A Small and Dangerous Spat
President Obama has been warning that tit-for-tat protectionism could drive the world into an even worse economic slump than it is already in. He is right. Unfortunately, Congress doesn’t seem to be listening.
The $410 billion spending bill that Mr. Obama signed into law last week cuts off financing for a pilot program that allows Mexican trucks to deliver goods across the United States. The move clearly violates the North American Free Trade Agreement, which promised — starting in 2000 — to open cargo transport throughout the United States, Mexico and Canada to carriers from all three countries. This week, Mexico retaliated, leveling tariffs against $2.4 billion worth of American imports.
Both the United States and Mexico must be careful. A full-fledged fight could threaten more than $350 billion in annual commerce between the two countries. That is clearly in nobody’s interest.
An arbitration panel ruled in 2001 that the United States was in breach of its Nafta obligations on Mexican trucks. But thanks to the Teamsters union and its allies in Congress, all but a small number of Mexican carriers are restricted to operating within a 25-mile band from the border.
The truck drivers’ argument that Mexican trucks are unsafe is spurious — a flimsy cover for protectionism. Data from the Department of Transportation show that Mexican trucks and drivers operating in the United States — along the border and in the pilot program — have a better inspection record, with fewer violations, than their American counterparts.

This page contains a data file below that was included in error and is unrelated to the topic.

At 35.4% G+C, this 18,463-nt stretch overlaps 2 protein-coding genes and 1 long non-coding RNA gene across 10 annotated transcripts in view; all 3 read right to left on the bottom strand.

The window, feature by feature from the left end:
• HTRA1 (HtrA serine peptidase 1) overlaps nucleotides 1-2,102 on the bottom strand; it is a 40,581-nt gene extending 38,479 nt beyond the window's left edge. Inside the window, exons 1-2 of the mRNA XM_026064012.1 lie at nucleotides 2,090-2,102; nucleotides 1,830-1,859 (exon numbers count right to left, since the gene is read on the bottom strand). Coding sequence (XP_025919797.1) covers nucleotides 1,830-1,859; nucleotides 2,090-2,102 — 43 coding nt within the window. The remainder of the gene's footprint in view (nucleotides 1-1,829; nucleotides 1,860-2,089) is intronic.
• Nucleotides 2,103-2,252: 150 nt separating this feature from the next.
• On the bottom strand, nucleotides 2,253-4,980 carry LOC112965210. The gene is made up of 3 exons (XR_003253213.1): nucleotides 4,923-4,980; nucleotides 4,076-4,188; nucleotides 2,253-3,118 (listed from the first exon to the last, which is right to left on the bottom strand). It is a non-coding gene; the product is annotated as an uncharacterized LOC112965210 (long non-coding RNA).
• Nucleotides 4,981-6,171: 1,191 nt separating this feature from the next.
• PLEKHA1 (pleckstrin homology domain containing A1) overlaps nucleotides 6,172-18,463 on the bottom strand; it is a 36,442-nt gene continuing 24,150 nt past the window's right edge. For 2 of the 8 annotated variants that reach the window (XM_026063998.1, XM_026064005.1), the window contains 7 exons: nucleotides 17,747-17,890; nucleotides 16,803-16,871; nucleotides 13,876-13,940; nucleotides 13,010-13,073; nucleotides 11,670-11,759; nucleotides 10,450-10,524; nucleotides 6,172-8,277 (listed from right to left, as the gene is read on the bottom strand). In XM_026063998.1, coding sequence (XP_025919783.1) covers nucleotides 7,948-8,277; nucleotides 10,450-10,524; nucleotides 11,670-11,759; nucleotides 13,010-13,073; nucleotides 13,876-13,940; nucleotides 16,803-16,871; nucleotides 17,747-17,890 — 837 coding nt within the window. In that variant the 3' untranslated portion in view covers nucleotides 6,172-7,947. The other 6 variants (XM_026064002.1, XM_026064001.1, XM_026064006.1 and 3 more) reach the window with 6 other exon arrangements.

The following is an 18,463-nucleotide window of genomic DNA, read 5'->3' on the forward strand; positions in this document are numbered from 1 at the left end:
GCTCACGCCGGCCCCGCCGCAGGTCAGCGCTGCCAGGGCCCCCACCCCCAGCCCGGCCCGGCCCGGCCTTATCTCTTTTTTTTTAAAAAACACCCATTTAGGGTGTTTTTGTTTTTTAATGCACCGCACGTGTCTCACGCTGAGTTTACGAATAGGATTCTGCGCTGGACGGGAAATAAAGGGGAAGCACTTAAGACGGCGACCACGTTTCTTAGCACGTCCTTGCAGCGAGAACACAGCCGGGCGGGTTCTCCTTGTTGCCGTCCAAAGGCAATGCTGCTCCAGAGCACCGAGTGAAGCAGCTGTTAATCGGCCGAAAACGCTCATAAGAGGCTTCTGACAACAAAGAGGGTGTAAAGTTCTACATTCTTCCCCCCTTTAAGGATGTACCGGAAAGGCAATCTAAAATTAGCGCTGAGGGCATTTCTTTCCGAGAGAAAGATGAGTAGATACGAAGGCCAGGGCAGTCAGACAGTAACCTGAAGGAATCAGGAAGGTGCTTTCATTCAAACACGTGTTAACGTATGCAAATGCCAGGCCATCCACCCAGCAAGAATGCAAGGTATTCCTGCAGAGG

President Obama has so far shown a worrying ambivalence about trade. He has called for renegotiating Nafta, creating anxiety in both Ottawa and Mexico City — claiming that this can somehow be done without harming trade. While he managed to persuade Congressional Democrats to water down a “Buy American” provision in the fiscal stimulus package, he did not get them to pull it altogether.
We understand the White House did not want to threaten the passage of the spending bill by raising a ruckus over Mexican trucking, a comparatively minor issue. But it is time for Mr. Obama to put some political muscle behind his declared support for open trade.
He can start by persuading Congress to revive the truck pilot program or start a new one. And he must make clear that — sometime soon — all properly inspected Mexican trucks must be able to work throughout the country, as Nafta requires. That would not only solve this trade spat, but it would provide the world with needed reassurance that the United States will stand by its trade agreements in these difficult times.
Editorial The New York Times